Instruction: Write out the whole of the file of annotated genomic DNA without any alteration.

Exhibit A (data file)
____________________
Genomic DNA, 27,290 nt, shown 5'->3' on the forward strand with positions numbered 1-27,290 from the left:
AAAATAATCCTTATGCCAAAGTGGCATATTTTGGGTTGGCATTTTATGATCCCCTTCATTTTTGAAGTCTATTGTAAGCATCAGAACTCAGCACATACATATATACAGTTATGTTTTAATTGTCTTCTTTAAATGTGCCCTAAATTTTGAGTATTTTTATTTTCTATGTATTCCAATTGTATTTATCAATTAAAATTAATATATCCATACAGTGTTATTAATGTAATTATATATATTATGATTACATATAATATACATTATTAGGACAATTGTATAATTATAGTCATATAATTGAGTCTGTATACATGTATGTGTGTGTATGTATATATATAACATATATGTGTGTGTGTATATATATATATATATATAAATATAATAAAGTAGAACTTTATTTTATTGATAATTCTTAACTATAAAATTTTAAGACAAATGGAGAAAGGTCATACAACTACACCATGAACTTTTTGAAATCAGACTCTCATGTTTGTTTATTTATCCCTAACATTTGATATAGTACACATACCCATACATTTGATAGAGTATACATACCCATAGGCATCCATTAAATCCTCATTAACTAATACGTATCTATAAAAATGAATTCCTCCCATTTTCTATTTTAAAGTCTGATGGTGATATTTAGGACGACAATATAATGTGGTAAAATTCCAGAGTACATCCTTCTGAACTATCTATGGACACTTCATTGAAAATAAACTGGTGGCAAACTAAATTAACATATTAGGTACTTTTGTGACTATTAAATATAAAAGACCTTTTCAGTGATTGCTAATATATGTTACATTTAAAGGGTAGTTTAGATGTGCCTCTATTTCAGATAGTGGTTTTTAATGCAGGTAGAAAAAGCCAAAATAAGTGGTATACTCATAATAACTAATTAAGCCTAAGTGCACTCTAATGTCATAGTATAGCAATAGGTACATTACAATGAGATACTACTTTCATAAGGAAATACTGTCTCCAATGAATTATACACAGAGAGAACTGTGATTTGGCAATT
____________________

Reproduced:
Genomic DNA, 27,290 nt, shown 5'->3' on the forward strand with positions numbered 1-27,290 from the left:
AAAATAATCCTTATGCCAAAGTGGCATATTTTGGGTTGGCATTTTATGATCCCCTTCATTTTTGAAGTCTATTGTAAGCATCAGAACTCAGCACATACATATATACAGTTATGTTTTAATTGTCTTCTTTAAATGTGCCCTAAATTTTGAGTATTTTTATTTTCTATGTATTCCAATTGTATTTATCAATTAAAATTAATATATCCATACAGTGTTATTAATGTAATTATATATATTATGATTACATATAATATACATTATTAGGACAATTGTATAATTATAGTCATATAATTGAGTCTGTATACATGTATGTGTGTGTATGTATATATATAACATATATGTGTGTGTGTATATATATATATATATATAAATATAATAAAGTAGAACTTTATTTTATTGATAATTCTTAACTATAAAATTTTAAGACAAATGGAGAAAGGTCATACAACTACACCATGAACTTTTTGAAATCAGACTCTCATGTTTGTTTATTTATCCCTAACATTTGATATAGTACACATACCCATACATTTGATAGAGTATACATACCCATAGGCATCCATTAAATCCTCATTAACTAATACGTATCTATAAAAATGAATTCCTCCCATTTTCTATTTTAAAGTCTGATGGTGATATTTAGGACGACAATATAATGTGGTAAAATTCCAGAGTACATCCTTCTGAACTATCTATGGACACTTCATTGAAAATAAACTGGTGGCAAACTAAATTAACATATTAGGTACTTTTGTGACTATTAAATATAAAAGACCTTTTCAGTGATTGCTAATATATGTTACATTTAAAGGGTAGTTTAGATGTGCCTCTATTTCAGATAGTGGTTTTTAATGCAGGTAGAAAAAGCCAAAATAAGTGGTATACTCATAATAACTAATTAAGCCTAAGTGCACTCTAATGTCATAGTATAGCAATAGGTACATTACAATGAGATACTACTTTCATAAGGAAATACTGTCTCCAATGAATTATACACAGAGAGAACTGTGATTTGGCAATT